Speed: Revised, Reinforced, and Reiterated

Feb 22, 2011
This article is part of a series called Opinion.

The primary factor in a successful attack is speed. –Lord Mountbattan

Jason Warner has been thinking a lot about speed lately. Since reading his terrific article, so have I. If we indeed might be at the beginning stages of a frenzy that relates to hiring, then speed will quickly go from a luxury to a biological imperative — an urgent component to success that has to be encoded into the DNA of every recruiter who needs to get the job done. As such we will have to look at speed in a whole different light: not as a means to cut corners but as a tool and a mindset recruiters must adopt if we are to be successful in generating the hires necessary to support organizational objectives. Bottom line? Run faster.

First things first. No conversation about speed can exist without a preemptive strike at the forces of darkness … a stake into the very heart of those individuals who will counter this argument with supercilious and sanctimonious dialogue, reminding us of our fiduciary responsibility not to sacrifice quality for speed — as though both of these essential elements are somehow mutually exclusive. This is of course correct. We must never sacrifice quality for speed. However, to these individuals who preach endlessly about quality, I must ask a few simple questions.

What is quality? Who determines it? How is quality measured? (Quality to me? Employee gets the job done — end of story.)

Now we can move on. I was born and raised in the agency business. First thing I learned? Move fast. In an article written for The Fordyce Letter entitled “’I’m Sorry I Didn’t Call’ and Seven Other Reasons to Fire a Client…NOW,” I give eight reasons to fire a client. Such favorites include:

Clients who do not return phone calls.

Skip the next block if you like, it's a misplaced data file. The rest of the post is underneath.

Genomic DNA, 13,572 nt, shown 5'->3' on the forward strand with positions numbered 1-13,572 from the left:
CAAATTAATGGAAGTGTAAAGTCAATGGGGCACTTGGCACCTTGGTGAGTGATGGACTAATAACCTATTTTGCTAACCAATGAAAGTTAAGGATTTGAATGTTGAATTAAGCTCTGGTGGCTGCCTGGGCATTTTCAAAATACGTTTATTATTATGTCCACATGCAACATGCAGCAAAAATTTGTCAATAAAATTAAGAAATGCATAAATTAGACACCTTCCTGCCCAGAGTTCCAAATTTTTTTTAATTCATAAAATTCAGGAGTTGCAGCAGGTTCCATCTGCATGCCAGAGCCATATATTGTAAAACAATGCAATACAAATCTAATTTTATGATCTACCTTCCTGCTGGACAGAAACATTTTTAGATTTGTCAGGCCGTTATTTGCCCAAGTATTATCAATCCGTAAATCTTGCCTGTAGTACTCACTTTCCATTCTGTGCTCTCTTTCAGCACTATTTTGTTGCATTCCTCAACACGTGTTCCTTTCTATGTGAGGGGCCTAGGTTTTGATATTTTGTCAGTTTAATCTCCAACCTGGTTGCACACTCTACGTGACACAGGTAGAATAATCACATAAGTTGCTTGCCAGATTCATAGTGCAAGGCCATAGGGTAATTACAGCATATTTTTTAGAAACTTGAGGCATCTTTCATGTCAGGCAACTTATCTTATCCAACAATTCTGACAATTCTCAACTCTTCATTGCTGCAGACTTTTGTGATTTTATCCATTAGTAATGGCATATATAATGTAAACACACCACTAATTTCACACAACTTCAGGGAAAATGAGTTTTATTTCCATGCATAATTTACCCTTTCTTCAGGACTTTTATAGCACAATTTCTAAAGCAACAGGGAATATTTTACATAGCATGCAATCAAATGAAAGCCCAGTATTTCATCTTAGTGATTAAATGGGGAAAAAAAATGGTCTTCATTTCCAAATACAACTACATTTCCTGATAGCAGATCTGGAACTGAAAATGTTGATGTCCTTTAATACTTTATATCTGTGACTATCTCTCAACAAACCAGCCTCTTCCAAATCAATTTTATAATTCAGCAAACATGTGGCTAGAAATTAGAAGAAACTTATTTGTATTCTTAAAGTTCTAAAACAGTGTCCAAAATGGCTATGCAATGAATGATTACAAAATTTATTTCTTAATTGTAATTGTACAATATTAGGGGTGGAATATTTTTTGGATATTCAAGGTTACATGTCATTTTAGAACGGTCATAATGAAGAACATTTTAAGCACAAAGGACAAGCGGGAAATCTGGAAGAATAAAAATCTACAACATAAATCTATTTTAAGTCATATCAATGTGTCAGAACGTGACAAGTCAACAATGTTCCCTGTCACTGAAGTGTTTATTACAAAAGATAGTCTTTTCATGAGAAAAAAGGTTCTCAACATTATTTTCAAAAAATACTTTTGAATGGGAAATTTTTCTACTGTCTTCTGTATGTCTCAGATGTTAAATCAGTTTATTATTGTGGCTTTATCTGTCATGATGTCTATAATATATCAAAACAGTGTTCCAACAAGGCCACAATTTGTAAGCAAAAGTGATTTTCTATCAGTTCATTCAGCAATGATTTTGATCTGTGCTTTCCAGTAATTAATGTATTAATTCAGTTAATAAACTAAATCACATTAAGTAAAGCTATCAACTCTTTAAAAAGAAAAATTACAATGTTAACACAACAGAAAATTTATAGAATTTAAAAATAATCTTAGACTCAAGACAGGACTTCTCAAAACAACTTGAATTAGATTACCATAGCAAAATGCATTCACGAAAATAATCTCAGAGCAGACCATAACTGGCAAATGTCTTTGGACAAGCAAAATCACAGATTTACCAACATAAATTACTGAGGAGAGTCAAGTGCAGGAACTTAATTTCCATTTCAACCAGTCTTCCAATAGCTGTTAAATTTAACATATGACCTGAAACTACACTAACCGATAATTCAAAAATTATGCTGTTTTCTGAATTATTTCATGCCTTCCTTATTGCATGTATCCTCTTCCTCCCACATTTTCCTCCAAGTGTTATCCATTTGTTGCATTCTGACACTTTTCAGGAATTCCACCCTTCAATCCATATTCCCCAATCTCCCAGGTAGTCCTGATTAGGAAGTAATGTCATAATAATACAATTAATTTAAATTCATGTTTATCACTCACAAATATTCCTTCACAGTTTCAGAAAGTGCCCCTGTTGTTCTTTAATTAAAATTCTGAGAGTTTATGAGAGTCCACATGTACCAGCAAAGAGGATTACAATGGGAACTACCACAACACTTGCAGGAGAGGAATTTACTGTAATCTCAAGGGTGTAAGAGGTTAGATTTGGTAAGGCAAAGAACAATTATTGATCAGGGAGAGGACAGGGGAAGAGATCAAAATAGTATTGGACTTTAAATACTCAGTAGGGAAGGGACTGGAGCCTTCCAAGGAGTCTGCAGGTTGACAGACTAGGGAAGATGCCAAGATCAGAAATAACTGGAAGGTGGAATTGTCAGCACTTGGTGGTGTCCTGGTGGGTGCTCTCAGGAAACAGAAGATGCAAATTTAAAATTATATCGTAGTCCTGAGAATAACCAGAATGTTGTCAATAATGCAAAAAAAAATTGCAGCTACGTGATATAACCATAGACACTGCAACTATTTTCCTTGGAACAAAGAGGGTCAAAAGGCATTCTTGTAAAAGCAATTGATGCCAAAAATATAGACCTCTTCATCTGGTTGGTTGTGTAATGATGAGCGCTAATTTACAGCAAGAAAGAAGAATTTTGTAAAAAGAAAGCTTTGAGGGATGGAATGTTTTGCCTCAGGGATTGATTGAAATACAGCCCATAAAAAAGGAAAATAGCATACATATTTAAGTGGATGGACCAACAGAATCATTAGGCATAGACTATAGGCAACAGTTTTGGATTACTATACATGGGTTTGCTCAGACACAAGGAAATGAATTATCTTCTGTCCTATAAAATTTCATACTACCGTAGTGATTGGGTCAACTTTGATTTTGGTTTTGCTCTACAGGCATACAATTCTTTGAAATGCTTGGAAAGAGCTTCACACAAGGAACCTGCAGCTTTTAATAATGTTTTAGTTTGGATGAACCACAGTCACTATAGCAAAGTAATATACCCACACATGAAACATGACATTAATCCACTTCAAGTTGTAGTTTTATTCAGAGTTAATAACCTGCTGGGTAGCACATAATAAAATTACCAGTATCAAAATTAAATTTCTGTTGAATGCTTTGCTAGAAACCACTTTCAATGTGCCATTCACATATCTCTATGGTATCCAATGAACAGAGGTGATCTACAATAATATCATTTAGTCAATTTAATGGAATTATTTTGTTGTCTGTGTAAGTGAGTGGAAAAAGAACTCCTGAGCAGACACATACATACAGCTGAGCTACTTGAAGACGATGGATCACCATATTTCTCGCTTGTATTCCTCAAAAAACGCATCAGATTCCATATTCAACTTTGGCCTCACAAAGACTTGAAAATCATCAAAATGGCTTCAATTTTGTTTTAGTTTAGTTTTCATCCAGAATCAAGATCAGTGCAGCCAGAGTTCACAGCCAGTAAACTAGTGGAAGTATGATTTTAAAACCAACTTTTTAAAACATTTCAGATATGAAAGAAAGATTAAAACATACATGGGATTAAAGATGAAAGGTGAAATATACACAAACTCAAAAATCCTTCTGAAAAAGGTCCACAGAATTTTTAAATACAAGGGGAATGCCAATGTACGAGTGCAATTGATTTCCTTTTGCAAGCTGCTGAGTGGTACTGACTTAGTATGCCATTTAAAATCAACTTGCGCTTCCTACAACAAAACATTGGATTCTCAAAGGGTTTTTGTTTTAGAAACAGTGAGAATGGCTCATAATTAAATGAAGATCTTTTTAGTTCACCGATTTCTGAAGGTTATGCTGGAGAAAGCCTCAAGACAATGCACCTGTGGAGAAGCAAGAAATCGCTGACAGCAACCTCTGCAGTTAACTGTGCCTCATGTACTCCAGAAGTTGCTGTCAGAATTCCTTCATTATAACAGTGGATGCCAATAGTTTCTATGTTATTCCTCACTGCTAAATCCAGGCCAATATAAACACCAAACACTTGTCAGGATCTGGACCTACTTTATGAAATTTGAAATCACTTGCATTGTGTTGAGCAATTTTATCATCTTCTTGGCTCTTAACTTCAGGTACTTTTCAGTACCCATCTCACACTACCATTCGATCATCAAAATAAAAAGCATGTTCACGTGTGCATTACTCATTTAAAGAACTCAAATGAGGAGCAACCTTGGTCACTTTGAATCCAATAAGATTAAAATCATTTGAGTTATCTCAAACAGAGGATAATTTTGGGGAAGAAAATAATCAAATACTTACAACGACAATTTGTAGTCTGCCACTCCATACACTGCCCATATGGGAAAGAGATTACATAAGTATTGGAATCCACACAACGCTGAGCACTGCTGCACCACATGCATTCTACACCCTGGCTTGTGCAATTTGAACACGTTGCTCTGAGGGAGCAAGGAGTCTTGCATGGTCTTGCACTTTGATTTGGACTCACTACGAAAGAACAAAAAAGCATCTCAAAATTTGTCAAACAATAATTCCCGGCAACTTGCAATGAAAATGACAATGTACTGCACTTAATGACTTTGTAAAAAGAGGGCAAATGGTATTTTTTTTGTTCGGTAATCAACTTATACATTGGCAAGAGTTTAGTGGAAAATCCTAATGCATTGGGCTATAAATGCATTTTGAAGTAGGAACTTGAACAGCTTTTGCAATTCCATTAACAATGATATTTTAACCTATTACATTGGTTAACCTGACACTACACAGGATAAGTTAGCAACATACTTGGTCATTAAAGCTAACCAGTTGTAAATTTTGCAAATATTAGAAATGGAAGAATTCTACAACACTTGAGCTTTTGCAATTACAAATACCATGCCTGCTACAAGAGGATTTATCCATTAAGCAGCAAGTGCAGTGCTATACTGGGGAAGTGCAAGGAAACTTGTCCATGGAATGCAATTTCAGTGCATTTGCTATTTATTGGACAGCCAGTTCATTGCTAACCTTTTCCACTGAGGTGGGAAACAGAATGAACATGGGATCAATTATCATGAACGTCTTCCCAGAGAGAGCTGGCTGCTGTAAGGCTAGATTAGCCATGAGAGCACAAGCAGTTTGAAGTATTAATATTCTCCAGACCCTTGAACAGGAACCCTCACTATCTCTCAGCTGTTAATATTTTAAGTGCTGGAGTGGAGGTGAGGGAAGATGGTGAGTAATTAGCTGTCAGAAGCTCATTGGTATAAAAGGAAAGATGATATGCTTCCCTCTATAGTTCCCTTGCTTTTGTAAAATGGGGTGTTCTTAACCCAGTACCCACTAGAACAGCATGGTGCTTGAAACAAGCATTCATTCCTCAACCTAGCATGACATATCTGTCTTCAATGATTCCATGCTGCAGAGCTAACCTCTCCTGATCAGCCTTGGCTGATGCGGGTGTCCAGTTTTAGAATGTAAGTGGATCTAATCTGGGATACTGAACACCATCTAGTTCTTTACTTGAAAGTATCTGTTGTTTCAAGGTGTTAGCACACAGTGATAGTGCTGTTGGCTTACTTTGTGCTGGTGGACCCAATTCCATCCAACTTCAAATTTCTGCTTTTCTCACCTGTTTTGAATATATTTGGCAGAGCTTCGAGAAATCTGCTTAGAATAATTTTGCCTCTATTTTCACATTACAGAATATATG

Clients who do not respond to submitted candidates.

Clients who change the requirements every 20 minutes.

Clients who “have no time.” (This one is my favorite…)

Clients who do not get back to you after a candidate interview, and a few more you can find in the original article.

Sadly, corporate recruiters can’t fire a hiring manager. (Yes I know, the fantasy is so sweet.) You can, however, increase your speed by helping them to increase their speed if you let them know why it is their best interest to do so. Be advised that you have a better chance of getting them to move if you present the upside for them as opposed to the upside for you because most do not care what’s in it for you. Three reasons to move faster, all wrapped up in a conversation to educate them on the importance of speed.

We look bad if we can’t make a decision. (“Bad” is the polite version of the word I hoped to use.) When you, as the hiring manager, are in a hiring mode, you have many sets of eyes on you and those eyes are making judgments. Taking three years to hire an employee makes you look bad. You are a manager and running a business. Act like the leader we pay you to be. Do your due diligence, make a decision, and fill the position. Bam, done!

“I am not sure — I want to mull it over.” We do not mull here. Mulling is for apple cider or for companies that have hiring managers with too much time on their hands. Mulling is for choosing a wallpaper or for those with zero sense of urgency. Hiring is a dynamic and critical activity that is closely tied to success in business. Have all of the information you need to make the decision? Good, let’s get it done!

Need more info? No problem! It is perfectly OK for a hiring manager not to be able to make a decision because they do not have enough information. I applaud the desire to acquire more information as required. Don’t fully understand the candidate’s comp or responsibilities? Confusion on titles or number of direct reports? No problem hiring manager! Just tell me, what information do you need to make this decision? Let me know and I will get it for you. (Ask the question just like that!)

Can you see how this works?

Can you see that you are clearly pressuring the hiring manager to move more rapidly?

Can you see that someone might even get mildly annoyed with you? I can, but in reality, it does not matter. What are they going to do — fire you because you pressured hiring managers to hire good candidates? Possibly, but the chance they will fire you because you can’t get the hires done is far greater.

Are you ready to run faster?

This article is part of a series called Opinion.
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